As this legislation moves to the United States Senate, ANA urges the Senate to allow for opportunities for thoughtful, public feedback in the face of reforms that would have such a far-reaching and personal impact across the nation.

ANA asks the Senate to oppose AHCA in its current form, and stands ready to work with Senators to protect and improve health care access, quality and affordability for all.

# # #

The American Nurses Association (ANA) is the premier organization representing the interests of the nation’s 3.6 million registered nurses. ANA advances the nursing profession by fostering high standards of nursing practice, promoting a safe and ethical work environment, bolstering the health and wellness of nurses, and advocating on health care issues that affect nurses and the public. ANA is at the forefront of improving the quality of health care for all. For more information, visit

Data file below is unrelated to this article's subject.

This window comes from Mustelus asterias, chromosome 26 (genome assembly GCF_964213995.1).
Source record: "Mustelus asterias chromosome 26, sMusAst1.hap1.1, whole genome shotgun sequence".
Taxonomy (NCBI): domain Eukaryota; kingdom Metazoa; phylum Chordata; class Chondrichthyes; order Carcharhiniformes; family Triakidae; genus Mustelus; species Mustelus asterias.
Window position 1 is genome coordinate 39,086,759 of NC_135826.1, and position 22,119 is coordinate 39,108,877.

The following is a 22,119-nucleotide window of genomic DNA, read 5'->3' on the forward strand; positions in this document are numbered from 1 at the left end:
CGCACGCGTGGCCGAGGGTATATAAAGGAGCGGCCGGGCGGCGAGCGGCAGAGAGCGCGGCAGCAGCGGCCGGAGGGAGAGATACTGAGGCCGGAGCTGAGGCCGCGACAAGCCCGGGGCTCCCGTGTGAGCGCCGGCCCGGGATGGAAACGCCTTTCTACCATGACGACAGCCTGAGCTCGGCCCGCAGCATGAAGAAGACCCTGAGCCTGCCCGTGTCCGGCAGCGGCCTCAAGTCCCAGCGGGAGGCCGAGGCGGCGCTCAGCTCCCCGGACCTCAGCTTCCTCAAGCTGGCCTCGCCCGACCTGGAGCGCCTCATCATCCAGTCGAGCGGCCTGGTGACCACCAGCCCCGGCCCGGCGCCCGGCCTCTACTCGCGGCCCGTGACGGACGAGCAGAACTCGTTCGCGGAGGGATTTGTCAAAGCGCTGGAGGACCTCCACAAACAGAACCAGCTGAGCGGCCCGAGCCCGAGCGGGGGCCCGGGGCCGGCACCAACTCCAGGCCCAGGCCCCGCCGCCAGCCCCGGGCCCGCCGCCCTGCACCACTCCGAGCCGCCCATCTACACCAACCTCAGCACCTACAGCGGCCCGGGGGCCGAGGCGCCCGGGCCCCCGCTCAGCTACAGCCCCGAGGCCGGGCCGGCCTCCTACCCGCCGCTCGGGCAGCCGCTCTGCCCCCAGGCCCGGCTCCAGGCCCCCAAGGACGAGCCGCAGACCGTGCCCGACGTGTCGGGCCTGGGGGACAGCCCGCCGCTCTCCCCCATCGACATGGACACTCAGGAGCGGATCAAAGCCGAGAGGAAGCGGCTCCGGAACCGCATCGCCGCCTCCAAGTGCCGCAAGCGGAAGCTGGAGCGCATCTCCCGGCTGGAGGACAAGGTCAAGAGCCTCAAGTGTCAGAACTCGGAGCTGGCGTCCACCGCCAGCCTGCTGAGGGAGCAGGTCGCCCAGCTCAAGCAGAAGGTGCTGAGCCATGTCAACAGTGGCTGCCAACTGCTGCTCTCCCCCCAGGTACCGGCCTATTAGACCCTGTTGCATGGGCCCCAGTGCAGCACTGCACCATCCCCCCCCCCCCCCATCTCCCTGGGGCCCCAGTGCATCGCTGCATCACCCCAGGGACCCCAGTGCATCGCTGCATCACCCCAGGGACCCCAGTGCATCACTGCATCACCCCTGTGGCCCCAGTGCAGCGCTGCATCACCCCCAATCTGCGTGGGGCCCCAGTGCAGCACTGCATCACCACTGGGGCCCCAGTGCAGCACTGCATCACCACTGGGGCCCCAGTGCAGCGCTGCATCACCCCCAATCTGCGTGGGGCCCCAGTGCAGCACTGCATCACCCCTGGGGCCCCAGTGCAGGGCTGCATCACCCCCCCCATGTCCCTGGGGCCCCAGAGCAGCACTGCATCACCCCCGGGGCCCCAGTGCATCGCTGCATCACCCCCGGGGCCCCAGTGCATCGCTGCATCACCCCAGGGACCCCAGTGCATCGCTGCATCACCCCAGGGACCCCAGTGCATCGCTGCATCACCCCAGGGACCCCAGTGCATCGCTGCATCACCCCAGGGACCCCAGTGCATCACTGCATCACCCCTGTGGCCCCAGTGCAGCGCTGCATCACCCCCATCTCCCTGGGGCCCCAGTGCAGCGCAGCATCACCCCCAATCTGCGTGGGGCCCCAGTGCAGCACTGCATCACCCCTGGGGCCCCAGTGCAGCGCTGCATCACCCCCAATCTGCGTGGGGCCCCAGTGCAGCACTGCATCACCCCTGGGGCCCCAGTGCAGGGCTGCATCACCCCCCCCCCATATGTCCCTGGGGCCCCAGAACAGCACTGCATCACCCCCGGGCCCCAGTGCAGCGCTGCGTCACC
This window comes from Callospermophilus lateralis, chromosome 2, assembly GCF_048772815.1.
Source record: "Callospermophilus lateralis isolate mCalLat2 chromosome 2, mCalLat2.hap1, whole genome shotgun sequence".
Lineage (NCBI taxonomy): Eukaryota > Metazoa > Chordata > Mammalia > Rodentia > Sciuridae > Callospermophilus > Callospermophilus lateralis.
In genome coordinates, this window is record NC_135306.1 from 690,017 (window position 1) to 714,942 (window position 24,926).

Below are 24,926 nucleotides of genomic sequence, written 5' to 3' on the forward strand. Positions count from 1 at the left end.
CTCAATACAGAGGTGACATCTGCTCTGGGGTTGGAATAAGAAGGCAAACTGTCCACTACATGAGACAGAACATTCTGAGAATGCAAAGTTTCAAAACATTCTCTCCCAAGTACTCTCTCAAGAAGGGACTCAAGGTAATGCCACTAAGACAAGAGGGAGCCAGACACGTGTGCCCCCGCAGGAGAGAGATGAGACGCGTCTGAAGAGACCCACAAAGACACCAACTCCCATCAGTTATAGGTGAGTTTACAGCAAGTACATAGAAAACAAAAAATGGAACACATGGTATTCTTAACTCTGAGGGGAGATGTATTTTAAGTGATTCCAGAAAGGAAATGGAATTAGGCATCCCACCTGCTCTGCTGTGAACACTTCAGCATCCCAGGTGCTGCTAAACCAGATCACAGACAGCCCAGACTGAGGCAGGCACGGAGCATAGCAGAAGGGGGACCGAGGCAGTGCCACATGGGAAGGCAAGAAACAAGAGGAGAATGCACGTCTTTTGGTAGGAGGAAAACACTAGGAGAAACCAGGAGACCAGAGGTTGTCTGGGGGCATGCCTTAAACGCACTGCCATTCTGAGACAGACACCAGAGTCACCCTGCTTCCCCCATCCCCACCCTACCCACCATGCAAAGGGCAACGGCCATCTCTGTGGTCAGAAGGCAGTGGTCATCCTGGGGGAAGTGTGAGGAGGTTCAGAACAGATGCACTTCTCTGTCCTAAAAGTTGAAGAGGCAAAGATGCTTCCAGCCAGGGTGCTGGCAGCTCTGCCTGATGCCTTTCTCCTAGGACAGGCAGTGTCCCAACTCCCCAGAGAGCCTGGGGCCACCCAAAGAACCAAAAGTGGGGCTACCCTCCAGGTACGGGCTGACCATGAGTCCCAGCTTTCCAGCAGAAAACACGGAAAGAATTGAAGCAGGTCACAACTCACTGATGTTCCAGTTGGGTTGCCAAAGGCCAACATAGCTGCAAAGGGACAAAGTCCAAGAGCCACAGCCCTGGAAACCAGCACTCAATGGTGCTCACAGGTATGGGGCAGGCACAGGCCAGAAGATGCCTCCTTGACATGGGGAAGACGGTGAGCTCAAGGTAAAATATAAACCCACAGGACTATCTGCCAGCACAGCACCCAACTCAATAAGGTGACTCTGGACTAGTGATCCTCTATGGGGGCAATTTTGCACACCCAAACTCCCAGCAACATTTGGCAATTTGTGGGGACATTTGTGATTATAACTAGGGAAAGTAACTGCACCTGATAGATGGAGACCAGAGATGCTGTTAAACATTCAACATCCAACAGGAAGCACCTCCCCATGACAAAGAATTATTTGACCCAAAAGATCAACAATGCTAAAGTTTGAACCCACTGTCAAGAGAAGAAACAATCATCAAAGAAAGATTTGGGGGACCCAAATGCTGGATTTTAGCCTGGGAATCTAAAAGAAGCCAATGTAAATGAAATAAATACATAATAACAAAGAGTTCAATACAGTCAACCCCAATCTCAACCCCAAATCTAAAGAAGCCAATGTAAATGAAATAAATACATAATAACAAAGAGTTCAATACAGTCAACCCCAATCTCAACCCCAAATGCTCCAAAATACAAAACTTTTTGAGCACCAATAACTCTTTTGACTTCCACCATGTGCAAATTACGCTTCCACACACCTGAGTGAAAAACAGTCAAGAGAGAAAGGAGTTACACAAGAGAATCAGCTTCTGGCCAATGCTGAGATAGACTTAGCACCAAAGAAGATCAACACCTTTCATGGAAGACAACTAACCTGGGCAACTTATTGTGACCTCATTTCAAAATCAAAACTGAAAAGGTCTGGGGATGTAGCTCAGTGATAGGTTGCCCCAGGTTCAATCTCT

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American Nurses Association (ANA), 8515 Georgia Ave, Silver Spring, MD 20910 United States

10 thoughts on “Stand with the ANA

  1. I applaud our House Representatives for taking even a minor first step in rolling back the harmful aspects of the PPACA and improving on its helpful aspects. As a working RN for 40 years, I’ve found one of the worst things to happen to health care is that the government has inserted itself between patients/families and their care providers. Patients need to be able to decide for themselves what kind of insurance coverage they need and to buy it from competing insurers–true competition determining cost rather than a complex web of sole-vendor risk-taking plus government subsidies. “Free” health care, like Medicaid, should be only for the disabled and poor but no matter their financial status, able-bodied people (who could be working) should NOT get free care, they should pay something.